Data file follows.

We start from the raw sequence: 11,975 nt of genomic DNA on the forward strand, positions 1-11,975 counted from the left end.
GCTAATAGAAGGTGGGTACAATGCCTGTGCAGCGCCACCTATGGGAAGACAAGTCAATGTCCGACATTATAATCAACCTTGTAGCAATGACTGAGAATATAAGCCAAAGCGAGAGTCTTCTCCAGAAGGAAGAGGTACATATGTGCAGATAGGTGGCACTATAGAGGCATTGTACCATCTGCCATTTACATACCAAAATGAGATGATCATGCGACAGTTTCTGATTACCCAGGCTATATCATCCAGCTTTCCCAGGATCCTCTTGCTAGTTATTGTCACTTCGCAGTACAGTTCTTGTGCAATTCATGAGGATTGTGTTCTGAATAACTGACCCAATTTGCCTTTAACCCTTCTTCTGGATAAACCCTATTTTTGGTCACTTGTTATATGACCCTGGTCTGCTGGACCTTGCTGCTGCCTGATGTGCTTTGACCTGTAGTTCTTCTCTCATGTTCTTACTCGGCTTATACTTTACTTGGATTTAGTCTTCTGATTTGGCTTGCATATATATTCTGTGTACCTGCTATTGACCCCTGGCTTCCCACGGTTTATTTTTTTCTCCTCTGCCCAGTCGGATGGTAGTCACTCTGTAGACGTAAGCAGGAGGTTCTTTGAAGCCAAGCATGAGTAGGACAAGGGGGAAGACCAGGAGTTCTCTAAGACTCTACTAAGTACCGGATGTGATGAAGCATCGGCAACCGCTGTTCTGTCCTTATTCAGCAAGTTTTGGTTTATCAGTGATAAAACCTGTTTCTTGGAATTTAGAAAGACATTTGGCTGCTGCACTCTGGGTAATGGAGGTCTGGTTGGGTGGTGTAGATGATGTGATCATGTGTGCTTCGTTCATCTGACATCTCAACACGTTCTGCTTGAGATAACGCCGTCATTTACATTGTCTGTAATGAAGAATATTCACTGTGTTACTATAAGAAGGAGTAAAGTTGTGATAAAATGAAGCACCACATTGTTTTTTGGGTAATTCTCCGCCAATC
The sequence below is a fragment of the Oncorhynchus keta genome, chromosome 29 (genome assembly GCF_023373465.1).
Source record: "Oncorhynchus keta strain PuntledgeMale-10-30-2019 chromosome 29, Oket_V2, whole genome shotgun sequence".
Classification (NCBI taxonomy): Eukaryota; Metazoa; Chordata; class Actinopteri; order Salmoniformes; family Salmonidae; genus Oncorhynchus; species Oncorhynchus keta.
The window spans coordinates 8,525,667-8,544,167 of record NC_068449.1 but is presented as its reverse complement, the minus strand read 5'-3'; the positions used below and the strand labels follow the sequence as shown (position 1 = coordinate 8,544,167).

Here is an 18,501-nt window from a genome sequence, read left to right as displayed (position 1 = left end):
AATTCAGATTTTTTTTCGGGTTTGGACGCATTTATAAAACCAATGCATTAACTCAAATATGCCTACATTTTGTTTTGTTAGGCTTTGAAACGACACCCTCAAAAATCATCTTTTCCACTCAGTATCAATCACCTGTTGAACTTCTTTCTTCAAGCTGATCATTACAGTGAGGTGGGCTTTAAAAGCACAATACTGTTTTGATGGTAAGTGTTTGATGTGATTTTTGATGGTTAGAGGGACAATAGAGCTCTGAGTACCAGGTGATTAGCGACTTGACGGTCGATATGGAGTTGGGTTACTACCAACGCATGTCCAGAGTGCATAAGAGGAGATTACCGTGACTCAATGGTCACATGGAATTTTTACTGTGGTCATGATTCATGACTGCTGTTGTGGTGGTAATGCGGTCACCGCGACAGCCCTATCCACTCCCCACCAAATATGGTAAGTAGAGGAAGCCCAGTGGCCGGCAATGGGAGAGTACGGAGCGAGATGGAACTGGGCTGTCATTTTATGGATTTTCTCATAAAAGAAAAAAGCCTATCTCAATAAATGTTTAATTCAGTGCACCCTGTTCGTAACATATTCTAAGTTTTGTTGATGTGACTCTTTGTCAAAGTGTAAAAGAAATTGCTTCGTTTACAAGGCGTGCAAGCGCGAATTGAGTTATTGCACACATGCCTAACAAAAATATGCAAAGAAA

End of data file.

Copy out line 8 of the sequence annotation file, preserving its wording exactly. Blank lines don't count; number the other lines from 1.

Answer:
AATTCAGATTTTTTTTCGGGTTTGGACGCATTTATAAAACCAATGCATTAACTCAAATATGCCTACATTTTGTTTTGTTAGGCTTTGAAACGACACCCTCAAAAATCATCTTTTCCACTCAGTATCAATCACCTGTTGAACTTCTTTCTTCAAGCTGATCATTACAGTGAGGTGGGCTTTAAAAGCACAATACTGTTTTGATGGTAAGTGTTTGATGTGATTTTTGATGGTTAGAGGGACAATAGAGCTCTGAGTACCAGGTGATTAGCGACTTGACGGTCGATATGGAGTTGGGTTACTACCAACGCATGTCCAGAGTGCATAAGAGGAGATTACCGTGACTCAATGGTCACATGGAATTTTTACTGTGGTCATGATTCATGACTGCTGTTGTGGTGGTAATGCGGTCACCGCGACAGCCCTATCCACTCCCCACCAAATATGGTAAGTAGAGGAAGCCCAGTGGCCGGCAATGGGAGAGTACGGAGCGAGATGGAACTGGGCTGTCATTTTATGGATTTTCTCATAAAAGAAAAAAGCCTATCTCAATAAATGTTTAATTCAGTGCACCCTGTTCGTAACATATTCTAAGTTTTGTTGATGTGACTCTTTGTCAAAGTGTAAAAGAAATTGCTTCGTTTACAAGGCGTGCAAGCGCGAATTGAGTTATTGCACACATGCCTAACAAAAATATGCAAAGAAA